They had left Millmerran in pitch darkness, the children wailing against the bitter cold and crying for the warm beds they had given up with the tearful regret of a baby leaving the womb. But Norm had prevailed and they slipped quietly out of town before the first hint of dawn lit the eastern sky. The week with Norm’s mother in Millmerran had excited and spoiled the children and they were reluctant to leave. They had enjoyed living in a real house, sleeping in beds with crisp clean sheets and eating regular and appetising meals.

His wife, Grace, had enjoyed the experience somewhat less. She felt overpowered and resented by her mother-in-law; the older woman’s disapproval seemed to ooze like venom in her words and acid in her eyes, though Norm said she imagined it all. But she longed to move to the farm permanently, to escape to the freedom of the bush where she could raise her children as she saw fit, and to smoke and swear without censure if she felt the need. But as they had to progressively move their belongings from the reserve to the farm in the small wagon, a week with in-laws was the only sensible alternative. Reluctantly she agreed to the arrangement, as long as it was only for one week.

The fifteen-mile journey in the wagon took several hours and Norm paced the old horse to arrive at just the right moment. He wanted his family to have their first sight of the farm in the early morning so they could share the experience he had enjoyed so often. Now he looked at their bright faces and smiled in quiet satisfaction. He had spent the last week carting numerous wagon-loads of the family’s meagre belongings to the farm, usually arriving just on dawn to savour that first glimpse of the cottage through the fog.

There was a special magic about the place as the sun kissed the tops of the trees and reflected from the iron roof of the house. The world appeared to linger uncertainly between night and day for a short time and Norm felt disconnected from his life as he savoured the blessed interlude – a short span of truce from trouble. He had frequently passed the farm as he worked on various labouring jobs in the area over the years, and slowly he had begun to own the smallholding in his dreams and in his heart. Now, at last, the dream was a reality.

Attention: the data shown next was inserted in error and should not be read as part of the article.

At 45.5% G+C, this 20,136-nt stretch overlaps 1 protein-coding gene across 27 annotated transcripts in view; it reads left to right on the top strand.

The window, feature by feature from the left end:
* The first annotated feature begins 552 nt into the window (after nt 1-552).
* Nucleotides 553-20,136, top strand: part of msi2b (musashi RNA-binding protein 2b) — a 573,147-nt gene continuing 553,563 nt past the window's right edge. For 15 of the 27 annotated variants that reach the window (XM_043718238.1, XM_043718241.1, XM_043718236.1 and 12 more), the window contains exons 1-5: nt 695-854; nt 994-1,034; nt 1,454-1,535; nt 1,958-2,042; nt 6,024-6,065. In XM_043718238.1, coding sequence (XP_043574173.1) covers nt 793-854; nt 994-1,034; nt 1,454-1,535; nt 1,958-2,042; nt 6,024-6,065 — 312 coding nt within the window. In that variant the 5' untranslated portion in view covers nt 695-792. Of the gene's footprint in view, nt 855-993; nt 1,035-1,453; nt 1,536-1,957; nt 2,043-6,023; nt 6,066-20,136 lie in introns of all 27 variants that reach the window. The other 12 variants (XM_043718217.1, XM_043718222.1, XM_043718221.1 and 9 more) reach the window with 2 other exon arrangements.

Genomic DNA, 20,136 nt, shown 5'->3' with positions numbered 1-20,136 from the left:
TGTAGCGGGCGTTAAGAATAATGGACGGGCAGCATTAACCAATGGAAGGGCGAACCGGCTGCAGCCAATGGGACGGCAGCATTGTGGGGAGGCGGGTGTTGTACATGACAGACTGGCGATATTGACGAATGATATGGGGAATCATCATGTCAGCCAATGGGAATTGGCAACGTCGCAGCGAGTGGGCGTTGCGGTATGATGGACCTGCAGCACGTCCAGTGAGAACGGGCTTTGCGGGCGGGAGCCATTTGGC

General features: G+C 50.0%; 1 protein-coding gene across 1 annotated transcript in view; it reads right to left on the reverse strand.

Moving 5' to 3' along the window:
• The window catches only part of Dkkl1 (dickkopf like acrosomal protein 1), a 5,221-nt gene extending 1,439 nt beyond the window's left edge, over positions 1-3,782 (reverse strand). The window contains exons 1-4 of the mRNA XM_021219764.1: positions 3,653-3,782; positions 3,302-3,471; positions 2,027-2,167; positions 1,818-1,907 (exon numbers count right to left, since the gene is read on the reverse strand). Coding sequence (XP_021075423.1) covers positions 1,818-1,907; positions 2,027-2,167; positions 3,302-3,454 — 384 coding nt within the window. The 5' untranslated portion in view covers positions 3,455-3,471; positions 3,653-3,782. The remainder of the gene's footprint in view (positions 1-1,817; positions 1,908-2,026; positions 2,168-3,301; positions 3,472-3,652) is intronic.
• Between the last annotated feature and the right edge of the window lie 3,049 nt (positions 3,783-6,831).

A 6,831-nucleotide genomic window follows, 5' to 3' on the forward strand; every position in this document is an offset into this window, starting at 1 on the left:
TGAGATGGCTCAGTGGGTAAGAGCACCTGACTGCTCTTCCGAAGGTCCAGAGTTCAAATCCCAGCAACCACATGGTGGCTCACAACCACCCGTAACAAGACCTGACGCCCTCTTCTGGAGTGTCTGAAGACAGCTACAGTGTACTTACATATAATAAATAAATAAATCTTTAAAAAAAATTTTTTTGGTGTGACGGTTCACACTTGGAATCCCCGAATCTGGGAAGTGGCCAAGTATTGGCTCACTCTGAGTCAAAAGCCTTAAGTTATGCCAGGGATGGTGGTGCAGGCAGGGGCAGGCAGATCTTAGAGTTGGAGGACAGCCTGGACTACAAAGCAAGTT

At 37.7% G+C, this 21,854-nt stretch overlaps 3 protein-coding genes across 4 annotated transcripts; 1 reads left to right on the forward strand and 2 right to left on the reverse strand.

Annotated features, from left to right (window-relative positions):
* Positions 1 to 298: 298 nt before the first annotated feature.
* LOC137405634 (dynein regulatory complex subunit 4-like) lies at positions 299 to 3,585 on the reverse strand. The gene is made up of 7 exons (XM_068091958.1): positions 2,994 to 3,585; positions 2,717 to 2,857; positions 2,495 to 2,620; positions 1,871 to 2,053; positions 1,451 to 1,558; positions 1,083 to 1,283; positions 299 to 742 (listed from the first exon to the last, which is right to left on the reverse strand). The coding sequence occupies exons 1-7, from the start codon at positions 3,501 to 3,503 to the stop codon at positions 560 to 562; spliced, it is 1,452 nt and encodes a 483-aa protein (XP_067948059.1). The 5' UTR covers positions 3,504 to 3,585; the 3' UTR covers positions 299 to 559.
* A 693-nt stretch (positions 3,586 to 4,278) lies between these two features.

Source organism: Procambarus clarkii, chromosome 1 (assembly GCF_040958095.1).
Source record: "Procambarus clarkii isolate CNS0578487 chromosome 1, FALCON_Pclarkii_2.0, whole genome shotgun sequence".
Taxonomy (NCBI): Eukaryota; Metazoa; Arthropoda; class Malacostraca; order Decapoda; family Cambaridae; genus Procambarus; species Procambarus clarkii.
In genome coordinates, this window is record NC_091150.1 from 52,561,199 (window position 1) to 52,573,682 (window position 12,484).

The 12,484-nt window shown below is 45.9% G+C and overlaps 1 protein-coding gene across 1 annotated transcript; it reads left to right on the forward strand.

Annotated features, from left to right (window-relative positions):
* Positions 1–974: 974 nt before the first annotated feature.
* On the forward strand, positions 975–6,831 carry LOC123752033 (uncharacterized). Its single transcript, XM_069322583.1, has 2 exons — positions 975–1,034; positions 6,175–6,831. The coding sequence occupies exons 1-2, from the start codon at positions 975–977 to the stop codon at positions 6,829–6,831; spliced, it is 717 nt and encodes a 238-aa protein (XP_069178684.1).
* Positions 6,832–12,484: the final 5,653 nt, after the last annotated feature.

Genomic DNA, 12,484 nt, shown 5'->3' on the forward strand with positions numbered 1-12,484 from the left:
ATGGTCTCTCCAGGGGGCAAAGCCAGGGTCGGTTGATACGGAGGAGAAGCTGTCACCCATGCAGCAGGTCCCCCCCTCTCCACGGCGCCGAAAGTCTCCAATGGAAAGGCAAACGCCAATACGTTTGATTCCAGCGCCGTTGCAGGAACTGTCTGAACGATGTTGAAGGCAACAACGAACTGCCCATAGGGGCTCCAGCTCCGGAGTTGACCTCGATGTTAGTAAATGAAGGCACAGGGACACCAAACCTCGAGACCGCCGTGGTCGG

A white frost covered the ground and a soft cobweb of mist hung in the gum trees along the creek that ran through the property. Ancient gums stood along the banks with their toes in the water, with crowns of pale leaves suspended on off-white torsos and long branches outstretched like a priest blessing the land. Knotty mops of mistletoe hung down to the surface of the stream like locks of hair, green, red and yellow strands that bobbed little ripples that spun relentlessly towards the banks. Hundreds of birds greeted their arrival with the most beautiful songs the children had ever heard and they were soon trying to imitate them, their childish voices raised in giggling magpie warbles. Showers of white cockatoos screeched in outrage as they swept away across the morning sky with wings beating the cold air, their flitting shadows racing across the landscape in a dark censure against these human invaders who had appeared in their world.

After the town, everything out here in the bush appeared so peaceful and fresh. Norm sat quietly in the wagon with his arm around his wife’s shoulders, his eyes roaming about the farm as he eagerly drank in its every detail. The garden was an overgrown mess, choked with weeds as nature fought to recover its own, and some of the rooms in the quaint old house had been filled to the rafters with wooden packing cases.  The cases had probably been used by the previous owners to pack the vegetables they had grown in the large garden that was still in evidence, despite the weeds. Norm had intended to remove the cases before the family arrived, but time had escaped him. Now he decided to put the older offspring to work on the task instead.

He climbed down stiffly from the wagon, rubbing his hands together briskly against the cold before helping his wife and children to the ground.

‘Righto,’ he said. ‘Let’s get to work! You big kids get those boxes out of the house and stack them beside the shed.’ He pointed to a broken down shed built from rough iron-bark slabs that propped up a peaked roof of rusty flat-iron, a pine door on leather hinges covered the entrance.

‘Mum can sit on the tailboard and nurse the baby until we get the house clear, then we’ll light the stove and cook up a feed.’

As he worked, Norm wondered how long the house had been vacant because he could never remember seeing any sign of life on the farm over the years, and there was an air of neglect about the place. Constructed of cypress pine weatherboards, the house was without lining or ceiling, the bare corrugated iron of the roof sat nakedly on the stark ribs of the rafters, and the internal walls showed the skeleton of the building. Like many bush homes, the house had never seen paint, and it would probably stay that way for many more years.

The cypress pine walls were blackened by the weather and brown rust bled from around the nails to stain the iron roof and spread like spidery wounds down the weatherboards. Two wooden shutter style windows at the side of the house were closed, like sleeping eyelids. It was almost as if the house had been waiting for someone to come along and wake it from a long sleep. Norm proudly opened the windows on their push out poles and the house seemed to come to life and to say ‘welcome’ as the sunlight probed through the cobwebs into the dark interior. He could hear birds walking about on the roof, their feet clattering and squeaking on the corrugated iron.